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Starstruck: Danny Boyle's Sunshine

The Stop Smiling Film Review

(Fox Searchlight)

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Tuesday, July 24, 2007

Sunshine
Directed by Danny Boyle
(Fox Searchlight)

Reviewed by Michael Joshua Rowin

I once knew a guy who tried to convince me of the Crystal Method’s worth by claiming “this is what Luke Skywalker would be listening to while blowing up the Death Star, not John Williams!” Imagining such a music-image combination did nothing to sell me on either of these pop artifacts (whatever did happen to the mainstreaming of electronica?), but it sparked a possibly improved idea: a film in which the epic mysticism of 2001: A Space Odyssey screams to warp-speed and the action/adventure of Star Wars gets placed in a grander but grounded context, accompanied, if one so wishes, by appropriate hyper-synth washes and breakbeats. Sci-fi for the post-MTV generation? Perhaps. But it’s safe to say that the amalgamation of “serious” science fiction and unabashed thrills has yet to find its fulfillment.

Sunshine might not be that fulfillment, but it comes close. At the very least, it refuses to put on the deadweight of pop philosophy, religion and psychology, as have recent high concept sci-fi films like The Fountain, Mission to Mars and Solaris in their feeble efforts to emulate the insurmountable magnitude of 2001. That’s because there’s a lack of pretension, if not a complete avoidance of preposterousness, in Danny Boyle’s direction. Where Aronofsky, De Palma and Soderbergh overreach for the heavens to ponder the human condition, Boyle lets the stars speak for themselves. Or itself. Sunshine involves a space crew on a mission to reignite the sun, and the stakes of such an endeavor are enough to provide the film its epic proportion without contriving questions about God and the universe. Sunshine is about awe of a different sort, the rush of sensation replacing a humbled contemplation of the cosmos. The vastness of the infinite, I imagine, can allow room for both.

At the very least it allows room for Boyle’s singular but limited style. In the past, his tendency to construct entire films out of montage sequences — punctuated by audacious camera angles, movements and compositions — has been a stylistic forte, as well as an Achilles’ heel. Shallow Grave and Trainspotting added to the Hitchcockian thriller and the drug movie, respectively — an up-to-the-minute flair that put Boyle on the map in the mid-Nineties. But they also presaged the director’s inability to sustain a relentless pace of exclamation-point shots not only over the course of a feature length film, but over the course of a career. Like so many postmodern directors (Aronofsky, Tom Tykwer), Boyle designs his films to move, yet cinema as perpetual motion machine works only with tight precision, and the frequent slapdash manner of Boyle’s work has put a severe crimp in otherwise promising recent generic exercises like 28 Days Later and Millions.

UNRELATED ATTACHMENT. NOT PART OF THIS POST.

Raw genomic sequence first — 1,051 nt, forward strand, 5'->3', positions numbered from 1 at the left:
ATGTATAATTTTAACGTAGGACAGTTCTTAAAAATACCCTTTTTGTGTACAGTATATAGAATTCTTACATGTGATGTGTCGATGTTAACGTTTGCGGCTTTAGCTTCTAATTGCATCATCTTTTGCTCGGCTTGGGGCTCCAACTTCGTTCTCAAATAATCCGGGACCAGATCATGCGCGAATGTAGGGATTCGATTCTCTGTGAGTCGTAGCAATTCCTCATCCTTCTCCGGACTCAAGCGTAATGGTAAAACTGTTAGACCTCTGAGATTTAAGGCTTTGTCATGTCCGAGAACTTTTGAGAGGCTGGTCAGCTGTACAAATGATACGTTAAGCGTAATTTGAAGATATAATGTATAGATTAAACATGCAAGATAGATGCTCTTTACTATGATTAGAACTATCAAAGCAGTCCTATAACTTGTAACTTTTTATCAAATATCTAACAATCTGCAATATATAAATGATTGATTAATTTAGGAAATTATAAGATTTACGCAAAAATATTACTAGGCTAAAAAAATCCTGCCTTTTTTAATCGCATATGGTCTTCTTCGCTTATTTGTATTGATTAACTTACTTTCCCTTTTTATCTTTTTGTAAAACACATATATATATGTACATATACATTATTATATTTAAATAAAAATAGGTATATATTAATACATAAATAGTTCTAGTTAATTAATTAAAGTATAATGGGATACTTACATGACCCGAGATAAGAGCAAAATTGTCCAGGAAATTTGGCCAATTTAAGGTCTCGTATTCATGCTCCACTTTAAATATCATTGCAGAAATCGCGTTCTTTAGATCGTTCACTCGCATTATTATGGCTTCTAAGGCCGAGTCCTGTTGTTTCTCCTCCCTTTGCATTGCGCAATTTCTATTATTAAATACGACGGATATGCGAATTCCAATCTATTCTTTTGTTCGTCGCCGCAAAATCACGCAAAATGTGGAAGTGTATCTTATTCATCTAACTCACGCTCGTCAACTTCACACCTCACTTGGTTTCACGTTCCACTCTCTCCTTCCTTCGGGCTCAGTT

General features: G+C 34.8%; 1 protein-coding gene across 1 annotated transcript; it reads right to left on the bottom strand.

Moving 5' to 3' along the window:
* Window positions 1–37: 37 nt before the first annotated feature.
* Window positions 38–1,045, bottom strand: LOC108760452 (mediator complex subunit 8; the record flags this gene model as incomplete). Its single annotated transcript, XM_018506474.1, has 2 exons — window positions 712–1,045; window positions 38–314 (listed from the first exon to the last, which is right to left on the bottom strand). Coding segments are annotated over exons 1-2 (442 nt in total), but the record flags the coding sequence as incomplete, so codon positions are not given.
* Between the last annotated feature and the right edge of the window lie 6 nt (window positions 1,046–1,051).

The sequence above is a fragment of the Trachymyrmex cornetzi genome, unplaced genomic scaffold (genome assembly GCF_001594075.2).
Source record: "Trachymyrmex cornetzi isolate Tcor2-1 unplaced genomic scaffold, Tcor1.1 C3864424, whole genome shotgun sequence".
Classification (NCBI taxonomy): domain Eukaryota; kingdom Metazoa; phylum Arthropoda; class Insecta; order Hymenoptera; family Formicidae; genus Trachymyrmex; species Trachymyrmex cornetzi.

In this regard, Sunshine is perhaps Boyle’s best film to date. Boyle’s ability to wed shots together in a coherent manner hasn’t much improved (the faster the rhythm of the film, the more logic gets sacrificed), but that may have to do with the fact that we’re experiencing a film that takes place at exaggerated speeds and dimensions. Even when one falls behind in making sense of simultaneously unfolding scenes or human-machine ballets, one soon catches up in moments of sheer exhilaration, as when we travel at the side of Capa (Cillian Murphy) in his spacesuit as he violently launches from one space vessel to another.

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